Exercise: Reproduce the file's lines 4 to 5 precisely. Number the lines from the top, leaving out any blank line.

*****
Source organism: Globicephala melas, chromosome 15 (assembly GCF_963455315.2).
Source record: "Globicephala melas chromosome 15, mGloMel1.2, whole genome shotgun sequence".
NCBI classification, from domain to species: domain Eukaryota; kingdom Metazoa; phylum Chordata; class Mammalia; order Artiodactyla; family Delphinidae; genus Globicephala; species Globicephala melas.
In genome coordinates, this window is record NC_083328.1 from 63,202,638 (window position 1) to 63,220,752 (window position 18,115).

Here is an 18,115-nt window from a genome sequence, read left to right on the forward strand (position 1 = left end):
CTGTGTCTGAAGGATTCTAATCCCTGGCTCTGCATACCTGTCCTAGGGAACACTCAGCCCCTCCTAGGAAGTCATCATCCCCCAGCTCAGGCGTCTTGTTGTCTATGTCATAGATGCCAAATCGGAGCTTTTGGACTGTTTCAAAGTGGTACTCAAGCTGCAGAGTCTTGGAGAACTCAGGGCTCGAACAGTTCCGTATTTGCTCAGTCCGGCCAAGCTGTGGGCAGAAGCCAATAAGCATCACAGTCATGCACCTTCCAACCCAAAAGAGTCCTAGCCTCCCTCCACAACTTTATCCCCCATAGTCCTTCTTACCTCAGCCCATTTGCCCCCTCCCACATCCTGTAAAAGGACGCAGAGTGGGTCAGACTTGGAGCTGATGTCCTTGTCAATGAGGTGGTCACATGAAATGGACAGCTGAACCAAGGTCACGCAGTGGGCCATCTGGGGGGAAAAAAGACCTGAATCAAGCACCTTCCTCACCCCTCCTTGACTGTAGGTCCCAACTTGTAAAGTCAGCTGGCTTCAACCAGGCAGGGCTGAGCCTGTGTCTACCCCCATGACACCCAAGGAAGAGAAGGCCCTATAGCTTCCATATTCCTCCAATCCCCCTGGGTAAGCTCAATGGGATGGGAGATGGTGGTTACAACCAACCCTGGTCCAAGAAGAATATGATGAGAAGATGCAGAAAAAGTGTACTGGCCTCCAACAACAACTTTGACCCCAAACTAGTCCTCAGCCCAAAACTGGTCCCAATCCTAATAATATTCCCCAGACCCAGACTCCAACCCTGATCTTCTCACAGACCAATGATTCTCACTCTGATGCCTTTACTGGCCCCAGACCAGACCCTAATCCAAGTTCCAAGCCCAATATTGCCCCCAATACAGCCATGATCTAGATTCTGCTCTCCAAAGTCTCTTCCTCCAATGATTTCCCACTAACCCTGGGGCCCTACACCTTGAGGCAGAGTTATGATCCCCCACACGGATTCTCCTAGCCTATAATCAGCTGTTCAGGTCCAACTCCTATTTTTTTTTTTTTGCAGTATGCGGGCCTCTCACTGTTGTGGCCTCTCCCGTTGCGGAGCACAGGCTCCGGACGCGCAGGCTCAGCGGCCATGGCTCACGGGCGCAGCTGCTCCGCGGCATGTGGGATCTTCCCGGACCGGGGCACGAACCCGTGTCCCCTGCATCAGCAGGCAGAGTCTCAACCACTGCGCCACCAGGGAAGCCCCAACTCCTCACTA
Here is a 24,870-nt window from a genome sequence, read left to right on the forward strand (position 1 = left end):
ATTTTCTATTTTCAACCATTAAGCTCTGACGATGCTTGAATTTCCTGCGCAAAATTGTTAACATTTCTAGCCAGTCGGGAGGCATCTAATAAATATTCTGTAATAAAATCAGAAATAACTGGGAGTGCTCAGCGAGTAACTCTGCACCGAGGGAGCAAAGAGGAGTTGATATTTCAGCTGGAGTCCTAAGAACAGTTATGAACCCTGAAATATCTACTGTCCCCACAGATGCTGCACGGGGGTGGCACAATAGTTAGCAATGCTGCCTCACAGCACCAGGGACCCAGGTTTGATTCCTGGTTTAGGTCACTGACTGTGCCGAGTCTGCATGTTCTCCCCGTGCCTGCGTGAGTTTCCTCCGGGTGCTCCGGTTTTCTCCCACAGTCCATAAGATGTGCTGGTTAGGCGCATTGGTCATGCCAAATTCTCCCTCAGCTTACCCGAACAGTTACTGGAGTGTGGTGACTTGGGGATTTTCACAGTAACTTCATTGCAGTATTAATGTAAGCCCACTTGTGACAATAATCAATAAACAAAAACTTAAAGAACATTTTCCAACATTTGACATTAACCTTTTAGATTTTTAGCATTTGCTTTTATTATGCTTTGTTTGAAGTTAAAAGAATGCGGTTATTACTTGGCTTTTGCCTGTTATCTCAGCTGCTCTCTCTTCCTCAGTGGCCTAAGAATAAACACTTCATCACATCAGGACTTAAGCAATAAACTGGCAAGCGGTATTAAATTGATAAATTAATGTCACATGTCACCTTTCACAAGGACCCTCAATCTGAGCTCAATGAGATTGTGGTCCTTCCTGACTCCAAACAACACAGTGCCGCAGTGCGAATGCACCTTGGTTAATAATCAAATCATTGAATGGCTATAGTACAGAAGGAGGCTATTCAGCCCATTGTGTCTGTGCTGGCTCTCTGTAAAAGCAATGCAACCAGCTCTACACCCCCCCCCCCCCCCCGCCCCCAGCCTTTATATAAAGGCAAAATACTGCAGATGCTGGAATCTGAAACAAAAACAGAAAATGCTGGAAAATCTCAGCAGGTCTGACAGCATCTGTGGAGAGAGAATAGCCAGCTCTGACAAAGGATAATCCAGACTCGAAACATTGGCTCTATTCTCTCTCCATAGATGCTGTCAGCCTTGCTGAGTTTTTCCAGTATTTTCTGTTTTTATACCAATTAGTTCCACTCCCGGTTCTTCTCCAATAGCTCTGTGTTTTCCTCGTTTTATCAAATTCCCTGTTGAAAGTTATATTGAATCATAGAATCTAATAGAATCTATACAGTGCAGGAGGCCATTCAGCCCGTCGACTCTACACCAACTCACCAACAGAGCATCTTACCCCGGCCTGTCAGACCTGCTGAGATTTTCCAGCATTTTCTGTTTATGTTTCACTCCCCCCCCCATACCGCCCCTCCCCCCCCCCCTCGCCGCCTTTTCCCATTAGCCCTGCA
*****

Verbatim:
In genome coordinates, this window is record NC_083328.1 from 63,202,638 (window position 1) to 63,220,752 (window position 18,115).

Here is an 18,115-nt window from a genome sequence, read left to right on the forward strand (position 1 = left end):